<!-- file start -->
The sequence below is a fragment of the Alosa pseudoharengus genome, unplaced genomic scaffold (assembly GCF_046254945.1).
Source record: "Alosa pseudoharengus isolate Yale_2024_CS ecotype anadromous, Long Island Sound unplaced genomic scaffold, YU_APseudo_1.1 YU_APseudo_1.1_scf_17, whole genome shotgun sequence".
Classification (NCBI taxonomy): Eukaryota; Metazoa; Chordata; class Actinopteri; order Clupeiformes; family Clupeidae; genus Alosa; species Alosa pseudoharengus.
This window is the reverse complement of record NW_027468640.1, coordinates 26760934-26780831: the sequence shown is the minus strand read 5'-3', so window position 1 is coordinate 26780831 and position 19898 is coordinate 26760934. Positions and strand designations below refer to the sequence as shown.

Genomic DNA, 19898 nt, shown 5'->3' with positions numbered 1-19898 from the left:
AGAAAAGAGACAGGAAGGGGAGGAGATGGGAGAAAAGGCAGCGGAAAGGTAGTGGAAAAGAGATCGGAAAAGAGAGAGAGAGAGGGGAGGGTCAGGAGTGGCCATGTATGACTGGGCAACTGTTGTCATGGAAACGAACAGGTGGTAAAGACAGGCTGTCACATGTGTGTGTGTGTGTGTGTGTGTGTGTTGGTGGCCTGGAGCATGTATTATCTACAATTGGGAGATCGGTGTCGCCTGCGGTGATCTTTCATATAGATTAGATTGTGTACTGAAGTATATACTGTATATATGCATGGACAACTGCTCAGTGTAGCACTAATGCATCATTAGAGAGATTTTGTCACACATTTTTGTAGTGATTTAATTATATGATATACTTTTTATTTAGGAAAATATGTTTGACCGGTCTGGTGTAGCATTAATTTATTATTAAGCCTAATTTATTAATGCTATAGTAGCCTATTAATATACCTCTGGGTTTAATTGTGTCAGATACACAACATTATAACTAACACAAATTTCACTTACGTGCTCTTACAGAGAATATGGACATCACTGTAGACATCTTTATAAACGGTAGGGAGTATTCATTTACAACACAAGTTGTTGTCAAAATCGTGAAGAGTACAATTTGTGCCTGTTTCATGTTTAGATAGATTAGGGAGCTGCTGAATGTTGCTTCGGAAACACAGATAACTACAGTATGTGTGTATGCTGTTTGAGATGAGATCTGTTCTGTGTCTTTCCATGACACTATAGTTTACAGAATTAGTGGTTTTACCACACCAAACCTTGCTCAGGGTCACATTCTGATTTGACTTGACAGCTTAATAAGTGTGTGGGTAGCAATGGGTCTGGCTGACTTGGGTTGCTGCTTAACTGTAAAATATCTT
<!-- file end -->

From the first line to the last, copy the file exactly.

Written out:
The sequence below is a fragment of the Alosa pseudoharengus genome, unplaced genomic scaffold (assembly GCF_046254945.1).
Source record: "Alosa pseudoharengus isolate Yale_2024_CS ecotype anadromous, Long Island Sound unplaced genomic scaffold, YU_APseudo_1.1 YU_APseudo_1.1_scf_17, whole genome shotgun sequence".
Classification (NCBI taxonomy): Eukaryota; Metazoa; Chordata; class Actinopteri; order Clupeiformes; family Clupeidae; genus Alosa; species Alosa pseudoharengus.
This window is the reverse complement of record NW_027468640.1, coordinates 26760934-26780831: the sequence shown is the minus strand read 5'-3', so window position 1 is coordinate 26780831 and position 19898 is coordinate 26760934. Positions and strand designations below refer to the sequence as shown.

Genomic DNA, 19898 nt, shown 5'->3' with positions numbered 1-19898 from the left:
AGAAAAGAGACAGGAAGGGGAGGAGATGGGAGAAAAGGCAGCGGAAAGGTAGTGGAAAAGAGATCGGAAAAGAGAGAGAGAGAGGGGAGGGTCAGGAGTGGCCATGTATGACTGGGCAACTGTTGTCATGGAAACGAACAGGTGGTAAAGACAGGCTGTCACATGTGTGTGTGTGTGTGTGTGTGTGTGTTGGTGGCCTGGAGCATGTATTATCTACAATTGGGAGATCGGTGTCGCCTGCGGTGATCTTTCATATAGATTAGATTGTGTACTGAAGTATATACTGTATATATGCATGGACAACTGCTCAGTGTAGCACTAATGCATCATTAGAGAGATTTTGTCACACATTTTTGTAGTGATTTAATTATATGATATACTTTTTATTTAGGAAAATATGTTTGACCGGTCTGGTGTAGCATTAATTTATTATTAAGCCTAATTTATTAATGCTATAGTAGCCTATTAATATACCTCTGGGTTTAATTGTGTCAGATACACAACATTATAACTAACACAAATTTCACTTACGTGCTCTTACAGAGAATATGGACATCACTGTAGACATCTTTATAAACGGTAGGGAGTATTCATTTACAACACAAGTTGTTGTCAAAATCGTGAAGAGTACAATTTGTGCCTGTTTCATGTTTAGATAGATTAGGGAGCTGCTGAATGTTGCTTCGGAAACACAGATAACTACAGTATGTGTGTATGCTGTTTGAGATGAGATCTGTTCTGTGTCTTTCCATGACACTATAGTTTACAGAATTAGTGGTTTTACCACACCAAACCTTGCTCAGGGTCACATTCTGATTTGACTTGACAGCTTAATAAGTGTGTGGGTAGCAATGGGTCTGGCTGACTTGGGTTGCTGCTTAACTGTAAAATATCTT